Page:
It seems that PC makers are not happy with the Intel’s Management Engine (IME) and the flaws that keep being found in it. The original flaw allowed attackers a clean way to compromise a system including uploading malware and exfiltrating data. This could be done in a way that bypassed most security systems and even allowed for tampering with the UEFI BIOS if the attacker was sophisticated enough. To their credit, Intel did warn people and manufacturers about this and patched it fairly quickly. The problem is, now that the cat is out of the bag about one flaw; there are sure to be more.

Published in News
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Def Con 25, Las Vegas, NV –
Your phone rings and you check the number as a precaution against marketing calls and it looks like it is from your office. The voice on the other end says that there is an issue on the network and they need your assistance to troubleshoot. The person is calm, friendly and helpful so you agree to assist. By the time it is all done you have in advertently given away vital information about your network to a potential attacker.

Published in Shows and Events

Black Hat 2017, Las Vegas, NV -
When an attacker gains a foothold in a network the first thing they need to do is learn the lay of the land. They have done some research on the target to gather information about possible systems they might encounter. In reality, they do not truly know what is going on. They are likely to have hit an exposed system with little true access into the good parts of the network. They are going to need to check shares, network connections and also scrape memory for and stored credentials. With these in had they begin the process of moving around the network and building their map of the target environment.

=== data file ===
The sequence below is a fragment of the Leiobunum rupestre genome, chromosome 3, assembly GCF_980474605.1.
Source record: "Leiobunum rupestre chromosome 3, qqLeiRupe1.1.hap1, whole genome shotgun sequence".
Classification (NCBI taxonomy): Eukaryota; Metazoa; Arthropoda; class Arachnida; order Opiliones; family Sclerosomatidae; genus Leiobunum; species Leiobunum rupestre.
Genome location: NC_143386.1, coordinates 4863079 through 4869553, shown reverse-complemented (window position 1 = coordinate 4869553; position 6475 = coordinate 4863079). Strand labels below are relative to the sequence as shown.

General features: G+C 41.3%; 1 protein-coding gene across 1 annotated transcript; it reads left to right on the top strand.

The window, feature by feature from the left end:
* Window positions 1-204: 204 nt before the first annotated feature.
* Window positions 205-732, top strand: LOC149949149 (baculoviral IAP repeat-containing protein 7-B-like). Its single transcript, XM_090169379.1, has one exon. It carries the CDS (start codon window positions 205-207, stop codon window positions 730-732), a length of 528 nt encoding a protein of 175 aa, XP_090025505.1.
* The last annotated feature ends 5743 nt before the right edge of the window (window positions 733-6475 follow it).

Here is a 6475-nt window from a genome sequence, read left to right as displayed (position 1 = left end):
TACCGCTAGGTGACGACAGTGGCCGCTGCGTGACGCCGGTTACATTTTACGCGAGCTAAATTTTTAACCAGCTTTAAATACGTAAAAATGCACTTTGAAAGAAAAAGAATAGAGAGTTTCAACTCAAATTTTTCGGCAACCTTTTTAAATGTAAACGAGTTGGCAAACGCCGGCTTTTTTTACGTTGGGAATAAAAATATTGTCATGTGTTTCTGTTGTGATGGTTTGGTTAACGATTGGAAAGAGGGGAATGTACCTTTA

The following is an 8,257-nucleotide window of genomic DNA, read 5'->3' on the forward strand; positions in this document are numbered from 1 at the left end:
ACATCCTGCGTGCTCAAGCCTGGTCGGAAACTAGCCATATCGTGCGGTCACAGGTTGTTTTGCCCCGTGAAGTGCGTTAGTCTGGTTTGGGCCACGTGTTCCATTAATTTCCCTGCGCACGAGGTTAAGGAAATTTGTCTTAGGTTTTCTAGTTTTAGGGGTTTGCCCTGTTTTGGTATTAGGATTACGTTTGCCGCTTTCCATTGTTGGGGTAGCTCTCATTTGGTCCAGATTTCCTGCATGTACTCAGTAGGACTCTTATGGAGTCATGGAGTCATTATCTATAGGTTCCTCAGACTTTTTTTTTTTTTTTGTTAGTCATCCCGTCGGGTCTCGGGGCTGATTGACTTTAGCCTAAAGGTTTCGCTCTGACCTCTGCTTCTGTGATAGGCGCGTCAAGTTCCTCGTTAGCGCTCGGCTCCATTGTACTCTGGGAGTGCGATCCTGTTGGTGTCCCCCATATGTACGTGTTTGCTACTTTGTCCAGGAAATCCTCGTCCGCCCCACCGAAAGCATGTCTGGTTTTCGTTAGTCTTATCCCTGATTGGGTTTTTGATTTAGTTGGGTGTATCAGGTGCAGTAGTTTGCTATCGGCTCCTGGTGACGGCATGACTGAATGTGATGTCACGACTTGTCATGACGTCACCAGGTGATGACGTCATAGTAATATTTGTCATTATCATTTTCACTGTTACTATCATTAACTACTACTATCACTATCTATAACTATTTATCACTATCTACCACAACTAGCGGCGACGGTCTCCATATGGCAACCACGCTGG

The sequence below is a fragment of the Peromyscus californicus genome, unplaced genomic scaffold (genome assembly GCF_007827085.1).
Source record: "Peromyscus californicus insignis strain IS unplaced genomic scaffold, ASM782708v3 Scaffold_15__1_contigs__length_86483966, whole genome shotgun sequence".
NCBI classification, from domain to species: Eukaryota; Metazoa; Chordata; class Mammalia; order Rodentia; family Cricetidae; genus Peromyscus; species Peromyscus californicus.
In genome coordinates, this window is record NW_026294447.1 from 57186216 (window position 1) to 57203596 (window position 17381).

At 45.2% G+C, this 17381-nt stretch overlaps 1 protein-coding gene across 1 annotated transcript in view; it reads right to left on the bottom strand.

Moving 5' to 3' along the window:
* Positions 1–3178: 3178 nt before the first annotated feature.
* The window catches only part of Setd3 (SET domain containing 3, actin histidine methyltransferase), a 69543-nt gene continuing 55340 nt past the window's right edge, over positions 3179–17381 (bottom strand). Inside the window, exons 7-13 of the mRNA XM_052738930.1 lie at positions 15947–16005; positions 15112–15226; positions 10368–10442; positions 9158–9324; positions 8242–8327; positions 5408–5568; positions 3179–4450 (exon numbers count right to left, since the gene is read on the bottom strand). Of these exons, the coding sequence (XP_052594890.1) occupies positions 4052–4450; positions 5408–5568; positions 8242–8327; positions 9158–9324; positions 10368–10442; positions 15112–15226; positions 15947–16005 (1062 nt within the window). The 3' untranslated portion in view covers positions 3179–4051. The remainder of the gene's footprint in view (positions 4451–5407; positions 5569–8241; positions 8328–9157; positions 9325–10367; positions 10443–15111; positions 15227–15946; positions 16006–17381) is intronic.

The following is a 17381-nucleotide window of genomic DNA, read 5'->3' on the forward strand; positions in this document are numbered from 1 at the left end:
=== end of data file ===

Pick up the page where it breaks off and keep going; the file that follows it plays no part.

Published in Shows and Events

Black Hat USA 2017 - Las Vegas, NV.
Another company that we have the chance to sit down with was Attivo Networks. Attivo, if you are not familiar with them specialize in network deception through the use of projected systems. These are systems that do not really exist in the network but that occupy space and would appear real to someone looking at the network from behind the scenes. They use different methods to make these systems appear to be real including mapped drives (that are invisible to an actual user). This way when a system on the network is compromised an attacker might be fooled into interacting with a deception system and give themselves away.

Published in Shows and Events

Black Hat USA 2017 - Las Vegas, NV
When you think of Dell you might get many different images that come to mind. For some they might think about the 90s and the “you’re getting a Dell Dude” guy. Others might think about servers, or corporate desktops. In recent years, you might think about Dell’s push back into the performance market. However, for a large number of people you would not think about Security when the Dell name gets tossed out. This would be a mistake though as Dell does have a large team of people that work on security. This is not just for Dell products, but also for other products that are outside of the Dell realm. While at Black Hat 2017 I had the chance to site down with Brett Hansen, VIce President of Dell Data Security and we talked about some of the security offerings that Dell has.

Published in Shows and Events